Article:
Last week (2010), Venice hosted a Design Leadership Summit that brought together a few hundred design leaders from the United States to discuss things that design leaders discuss. I was not invited, nor did I get a T-shirt. I did, however, find a book (in Brooklyn) called “Artigianato Veneto,” or Venetian Handicraft. Published in 1971, the book showcased recent work in fields such as glass, metal, ceramics, jewelry, wood, lace, printing, and textiles, while also tracing the traditions and history of these crafts as practiced in Venice.

The timing of the book suggests a civic purpose in terms of celebration and promotion. Being planned at the time was the seminal exhibition of Italian design to be held at MoMA in 1972 under the title “Italy: The New Domestic Landscape.” More to the point, held the year before, in 1970, was an exhibition in Milan called “Milan 70/70” that was both a retrospective of a century of design in Milan and a celebration of a decade that elevated Milan to the center of the design universe. For all its glorious craft traditions and modernist achievements, Venice was probably feeling like a second city, and “Artigianato Veneto” was probably an attempt to redress this imbalance while promoting Venetian crafts to the world (the text was printed in English, French, and German, as well as Italian).

Tradition and history are a source of civic pride, and the region around Venice, which includes Verona, Padua, and Murano, has a rich history of artisanship, manufacture, and trade. These histories are referenced for each of the crafts discussed, but the thrust of the book is forward-looking, toward the mid-20th century and beyond. How else could Venice respond to Milan’s indisputable leadership in conceptual, utopian, and anti-design? How else to compete with Joe Colombo, Vico Magistretti, Gae Aulenti, Achille Castiglioni, Flos, Artemide, and Kartell, but with a handicraft rooted in a glorious past yet creating a sort of beauty organically linked to the present? It is worth noting that plastic—both symbol and medium of 60’s avant garde Italian design—is not even mentioned in “Artigianato Veneto.”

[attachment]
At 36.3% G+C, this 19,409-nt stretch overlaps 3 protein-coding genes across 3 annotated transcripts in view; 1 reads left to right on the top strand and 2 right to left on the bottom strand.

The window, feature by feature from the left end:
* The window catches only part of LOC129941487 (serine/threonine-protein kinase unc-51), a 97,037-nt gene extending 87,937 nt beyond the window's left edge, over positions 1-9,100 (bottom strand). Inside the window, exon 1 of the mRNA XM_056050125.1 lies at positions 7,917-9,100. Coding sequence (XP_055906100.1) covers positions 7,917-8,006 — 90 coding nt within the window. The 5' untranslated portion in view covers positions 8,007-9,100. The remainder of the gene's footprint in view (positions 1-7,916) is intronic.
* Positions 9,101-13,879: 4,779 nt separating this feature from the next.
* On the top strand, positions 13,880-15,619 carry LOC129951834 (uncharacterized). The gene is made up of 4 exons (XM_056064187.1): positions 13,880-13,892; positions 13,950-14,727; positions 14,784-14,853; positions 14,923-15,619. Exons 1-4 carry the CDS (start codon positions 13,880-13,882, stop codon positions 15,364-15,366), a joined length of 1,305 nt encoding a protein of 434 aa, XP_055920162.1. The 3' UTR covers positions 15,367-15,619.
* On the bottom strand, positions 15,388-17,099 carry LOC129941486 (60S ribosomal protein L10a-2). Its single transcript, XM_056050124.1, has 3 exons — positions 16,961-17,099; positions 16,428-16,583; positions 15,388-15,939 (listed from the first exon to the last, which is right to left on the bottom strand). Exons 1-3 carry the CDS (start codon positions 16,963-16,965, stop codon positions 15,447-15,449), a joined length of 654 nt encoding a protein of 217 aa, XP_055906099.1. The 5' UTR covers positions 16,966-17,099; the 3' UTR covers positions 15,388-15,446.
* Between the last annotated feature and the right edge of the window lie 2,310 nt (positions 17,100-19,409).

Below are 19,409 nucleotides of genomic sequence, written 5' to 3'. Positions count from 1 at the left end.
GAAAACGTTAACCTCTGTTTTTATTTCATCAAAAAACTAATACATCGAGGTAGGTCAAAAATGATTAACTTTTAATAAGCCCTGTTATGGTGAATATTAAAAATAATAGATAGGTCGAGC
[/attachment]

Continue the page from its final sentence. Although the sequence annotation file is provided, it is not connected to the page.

What is mentioned, and what occupies the largest section of the book is, of course, glass from Murano. The catalog here shows masterworks of modernist glass in both technical and artistic capacity. Richly illustrated with works by Venini, Barovier, Seguso, Toso, Vistosi, Salviati, Barbini, and Martinuzzi, the glass section alone commends Venice to the attention of modern design enthusiasts, though the greater works are of mid-century rather than late 60’s origin. Shown here are vessels by Aureliano Toso and colorful turkeys by Venini.

Beyond glass, the book shows children’s furniture in wood by Gigi Sabadin, pottery and ceramics “in modern shapes” by Gastone Primon and Marisa Sartoretto, and a ceramic sculpture by Federico Bonaldi, very much in a late 1960’s idiom. Still, it is the metal work that catches the attention as the region’s second most interesting modernist craft. Padua shares the spotlight here with Venice, as it was home to Paolo de Poli, the enamalist who collaborated with Gio Ponti on a famous series of enameled animals, pictured here. Also shown is a fretwork silver vase by Andreina Rosa, a mirror with a zinc and lead frame from Artigiano Peltro, and a gold necklace by Atelier des Orfevres. Thrown in for good measure is a vignette of scarves by Tiziana Carraro.

Forty years later, the 60’s design from Milan remains conceptually compelling and, not incidentally, marketable. The best work produced in the Venetian region during this period, if less radical, still looks important and fresh, and as for marketability, I see a trip to Venice in my future. Hear that Leadership Committee?